This Week in New York Insider's Guide to Arts & Culture in New York City Since 2001




Divine is the star of “Cavalcade of Perversions” in John Waters’s splendidly lurid MULTIPLE MANIACS

MULTIPLE MANIACS (John Waters, 1970), THE DIANE LINKLETTER STORY (John Waters, 1970), and MONDO TRASHO (John Waters, 1969)
Film Society of Lincoln Center, Francesca Beale Theater, Elinor Bunin Munroe Film Center
144 West 65th St. between Eighth Ave. & Broadway
Thursday, September 11, $25 (standby only) 7:00
Series runs September 5-14

The awesomely titled Film Society of Lincoln Center complete retrospective “Fifty Years of John Waters: How Much Can You Take?” was probably primarily inspired by the fabulously titled September 11 program “Celluloid Atrocity Night!” That evening includes three of the Baltimore-born auteur’s craziest early works, hailing from 1969-70, when the King of Bad Taste, serving as writer, director, producer, cinematographer, and editor, was in his early twenties. The triple feature kicks off with the extremely low budget romp Multiple Maniacs, which begins with barker Mr. David (David Lochary) inviting people into “Lady Divine’s Cavalcade of Perversions,” proclaiming, “This is the show you want. . . . the sleaziest show on earth. Not actors, not paid imposters, but real, actual filth who have been carefully screened in order to present to you the most flagrant violation of natural law known to man.” Of course, that serves as the perfect introduction to the cinematic world of John Waters, one dominated by the celebration of sexual proclivities, fetish, salaciousness, indecency, violence, and marginalized weirdos living on the fringes of society. Lady Divine, played by Divine, turns out to be a cheat, the freak show just a set-up for a robbery. Soon Divine is jealous of David’s relationship with Bonnie (Mary Vivian Pearce), hanging out with her topless daughter, Cookie (Cookie Mueller), and being led into a church by the Infant of Prague (Michael Renner Jr.), where she’s brought to sexual ecstasy by Mink (Mink Stole). There’s also rape, murder, Jesus (George Figgs), the Virgin Mary (Edith Massey), and the famed Lobstura. Shot in lurid black-and-white, Multiple Maniacs is a divine freak show all its own, an underground classic that redefined just what a movie could be, a crude, disturbing tale that you can’t turn away from.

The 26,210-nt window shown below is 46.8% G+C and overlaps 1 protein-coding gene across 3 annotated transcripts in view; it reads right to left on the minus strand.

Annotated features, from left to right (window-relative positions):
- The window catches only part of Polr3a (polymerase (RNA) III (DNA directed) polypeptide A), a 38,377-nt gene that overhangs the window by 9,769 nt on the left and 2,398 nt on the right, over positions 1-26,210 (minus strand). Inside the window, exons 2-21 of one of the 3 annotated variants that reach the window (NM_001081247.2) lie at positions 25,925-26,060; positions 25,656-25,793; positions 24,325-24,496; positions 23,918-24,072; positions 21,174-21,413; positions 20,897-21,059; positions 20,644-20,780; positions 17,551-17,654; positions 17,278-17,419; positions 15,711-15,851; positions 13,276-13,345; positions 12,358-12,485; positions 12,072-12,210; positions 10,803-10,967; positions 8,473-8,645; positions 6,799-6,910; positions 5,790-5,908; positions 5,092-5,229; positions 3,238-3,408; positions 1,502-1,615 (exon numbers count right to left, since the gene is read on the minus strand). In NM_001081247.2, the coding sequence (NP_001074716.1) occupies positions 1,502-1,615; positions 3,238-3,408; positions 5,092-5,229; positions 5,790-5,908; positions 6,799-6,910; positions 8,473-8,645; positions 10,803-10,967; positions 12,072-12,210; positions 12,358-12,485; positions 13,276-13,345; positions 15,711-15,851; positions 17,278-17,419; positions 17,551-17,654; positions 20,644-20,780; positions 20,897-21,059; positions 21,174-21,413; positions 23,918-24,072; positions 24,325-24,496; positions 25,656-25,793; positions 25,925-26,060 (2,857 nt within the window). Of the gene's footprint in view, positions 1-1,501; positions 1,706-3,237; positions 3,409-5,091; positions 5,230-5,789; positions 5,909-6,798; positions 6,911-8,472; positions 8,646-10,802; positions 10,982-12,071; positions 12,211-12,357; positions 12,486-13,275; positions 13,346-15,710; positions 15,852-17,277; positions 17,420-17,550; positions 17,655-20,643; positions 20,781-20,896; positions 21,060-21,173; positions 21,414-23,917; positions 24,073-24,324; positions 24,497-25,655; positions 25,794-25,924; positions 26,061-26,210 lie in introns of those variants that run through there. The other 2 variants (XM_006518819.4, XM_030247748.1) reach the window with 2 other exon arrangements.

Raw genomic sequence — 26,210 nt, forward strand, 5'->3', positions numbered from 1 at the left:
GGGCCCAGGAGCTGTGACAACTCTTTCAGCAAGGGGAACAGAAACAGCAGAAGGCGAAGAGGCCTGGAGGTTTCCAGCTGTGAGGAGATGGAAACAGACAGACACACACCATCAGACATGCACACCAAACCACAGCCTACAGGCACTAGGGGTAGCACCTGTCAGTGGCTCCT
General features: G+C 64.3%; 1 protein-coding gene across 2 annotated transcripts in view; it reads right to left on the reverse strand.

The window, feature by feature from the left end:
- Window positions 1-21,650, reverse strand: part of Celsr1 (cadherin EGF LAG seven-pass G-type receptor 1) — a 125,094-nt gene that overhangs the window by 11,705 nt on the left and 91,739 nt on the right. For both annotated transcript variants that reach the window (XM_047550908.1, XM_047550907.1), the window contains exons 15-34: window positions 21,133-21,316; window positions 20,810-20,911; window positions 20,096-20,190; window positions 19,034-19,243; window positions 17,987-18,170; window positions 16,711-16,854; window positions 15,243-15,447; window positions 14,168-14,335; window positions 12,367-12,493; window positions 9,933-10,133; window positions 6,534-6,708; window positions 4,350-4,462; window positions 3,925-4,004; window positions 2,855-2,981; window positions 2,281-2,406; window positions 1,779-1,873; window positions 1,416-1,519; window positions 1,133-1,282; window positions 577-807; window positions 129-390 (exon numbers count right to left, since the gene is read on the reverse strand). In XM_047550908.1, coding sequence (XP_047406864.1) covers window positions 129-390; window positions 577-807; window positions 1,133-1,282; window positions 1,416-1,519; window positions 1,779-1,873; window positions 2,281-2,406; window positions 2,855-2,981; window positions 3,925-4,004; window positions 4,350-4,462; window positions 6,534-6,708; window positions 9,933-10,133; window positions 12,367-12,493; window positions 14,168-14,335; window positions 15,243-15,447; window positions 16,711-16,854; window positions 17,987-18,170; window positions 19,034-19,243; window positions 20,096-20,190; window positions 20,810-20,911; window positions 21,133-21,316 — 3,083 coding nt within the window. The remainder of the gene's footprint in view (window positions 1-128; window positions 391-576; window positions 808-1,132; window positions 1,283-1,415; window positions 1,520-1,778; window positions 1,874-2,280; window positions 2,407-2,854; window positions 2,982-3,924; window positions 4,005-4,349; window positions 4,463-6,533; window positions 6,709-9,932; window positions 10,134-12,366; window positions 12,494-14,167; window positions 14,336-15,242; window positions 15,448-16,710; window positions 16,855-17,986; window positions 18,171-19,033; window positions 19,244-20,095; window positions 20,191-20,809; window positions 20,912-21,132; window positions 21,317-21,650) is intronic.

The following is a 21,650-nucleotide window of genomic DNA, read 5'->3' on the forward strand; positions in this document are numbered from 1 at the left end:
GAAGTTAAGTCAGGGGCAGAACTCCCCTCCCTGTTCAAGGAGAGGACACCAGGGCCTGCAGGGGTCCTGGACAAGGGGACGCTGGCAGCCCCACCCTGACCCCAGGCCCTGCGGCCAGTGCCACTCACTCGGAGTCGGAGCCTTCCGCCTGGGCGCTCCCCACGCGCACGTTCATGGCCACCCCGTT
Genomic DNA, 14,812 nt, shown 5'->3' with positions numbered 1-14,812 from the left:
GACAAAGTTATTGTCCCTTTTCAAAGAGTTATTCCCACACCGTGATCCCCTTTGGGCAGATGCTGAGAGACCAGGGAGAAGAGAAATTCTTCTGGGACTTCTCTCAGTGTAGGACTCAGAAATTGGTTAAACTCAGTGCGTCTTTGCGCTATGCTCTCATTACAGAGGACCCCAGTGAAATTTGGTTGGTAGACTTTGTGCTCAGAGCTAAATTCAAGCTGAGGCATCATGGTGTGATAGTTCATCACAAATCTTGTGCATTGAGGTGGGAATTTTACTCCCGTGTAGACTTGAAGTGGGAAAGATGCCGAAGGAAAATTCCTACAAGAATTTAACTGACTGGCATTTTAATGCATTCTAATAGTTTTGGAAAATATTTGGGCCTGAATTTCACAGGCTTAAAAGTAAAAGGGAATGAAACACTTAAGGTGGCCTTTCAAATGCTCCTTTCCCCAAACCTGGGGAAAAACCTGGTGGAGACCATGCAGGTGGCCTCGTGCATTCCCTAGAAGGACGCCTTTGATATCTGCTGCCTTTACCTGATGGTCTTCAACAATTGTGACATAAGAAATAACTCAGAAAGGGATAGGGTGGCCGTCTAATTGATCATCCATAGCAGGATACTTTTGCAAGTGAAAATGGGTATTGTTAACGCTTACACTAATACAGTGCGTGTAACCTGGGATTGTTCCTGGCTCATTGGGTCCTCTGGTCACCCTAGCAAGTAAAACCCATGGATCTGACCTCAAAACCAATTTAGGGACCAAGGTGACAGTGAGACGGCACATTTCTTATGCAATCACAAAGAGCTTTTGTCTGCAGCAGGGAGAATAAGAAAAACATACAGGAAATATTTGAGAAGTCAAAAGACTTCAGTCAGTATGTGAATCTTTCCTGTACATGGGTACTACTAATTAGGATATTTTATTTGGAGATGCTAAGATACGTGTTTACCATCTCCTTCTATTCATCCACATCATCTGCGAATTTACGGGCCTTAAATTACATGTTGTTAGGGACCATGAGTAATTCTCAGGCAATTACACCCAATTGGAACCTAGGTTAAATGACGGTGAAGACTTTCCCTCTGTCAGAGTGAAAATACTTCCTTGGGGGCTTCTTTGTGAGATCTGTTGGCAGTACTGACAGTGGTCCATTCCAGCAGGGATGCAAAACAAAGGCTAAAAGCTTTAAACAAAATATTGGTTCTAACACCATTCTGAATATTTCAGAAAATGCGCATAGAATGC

Divine plays Diane Linkletter on the day of her suicide in John Waters’s wicked short

Divine plays Diane Linkletter on the day of her suicide in John Waters’s wicked short

On October 4, 1969, Diane Linkletter, the twenty-year-old daughter of television personality Art Linkletter (Kids Say the Darndest Things) and his wife, Lois Foerster, committed suicide. The next day, her father announced that it was Diane’s use of LSD that killed her, and he soon became a virulent right-wing antidrug crusader. Also on October 5, John Waters made the nine-minute The Diane Linkletter Story, an improvised fictional dramatization of Diane’s suicide, with Lochary as Art, Pearce as Lois, and Divine as Diane. The short begins and ends with snippets of the real Art and Diane’s Grammy-winning spoken-word record “We Love You, Call Collect”; in between, Divine acts up a storm as a defiant drug-loving hippie standing up to her white-bread parents. Is the film a mean-spirited attack in horrifically bad taste? A clarion call for the youth of America to continue their revolt against squares? Just an experiment for a group of friends exploring the boundaries of cinema? You decide.


Prince Charming has a thing for a blonde bombshell’s feet in MONDO TRASHO

The Waters hat trick concludes with 1969’s truly bizarre Mondo Trasho, a freestyle foray into fast cars, foot fetishism, and severely fractured fairy tales. Pearce stars as a Cinderella-like blonde woman whose feet are attacked by Prince Charming (John Leisenring, who also plays the Shrimper) in a park. Later she is accidentally run down by Divine driving a cherry 1959 Cadillac Eldorado convertible as the story turns into a freak noir / 1950s rock-and-roll movie. There is minimal dialogue; instead, Waters fills the film with a ricocheting cacophony of R&B, rock, classical, doo wop, gospel, opera, show tunes, and more that fly by like a chicken without its head. (Beware of the opening scene, when that’s just what happens.) Much of Mondo Trasho is hard to watch, and very little of it makes any sense, but there’s something endearing about its madness, although it won’t seem nearly as sick and twisted to those familiar with the work of Kenneth Anger and Jack Smith. (Well, actually, perhaps it still will.) Waters made the film for a mere two grand, and it features his regular troupe, including Lochary as Dr. Coathanger and Susan Lowe, George Figgs, and Mink Stole as asylum inmates (and other characters), while taking on authority, the medical community, conventional society, religion, and even cinema itself. The screenings will be followed by a conversation with Waters moderated by Dennis Dermody. The series continues through September 14 and features all of Baltimore’s favorite son’s shorts and full-length movies in addition to “Movies I’m Jealous I Didn’t Make,” eight films that Waters says are “extreme, astoundingly perverse, darkly funny, and, most importantly, supremely surprising films that turn me green with envy.”

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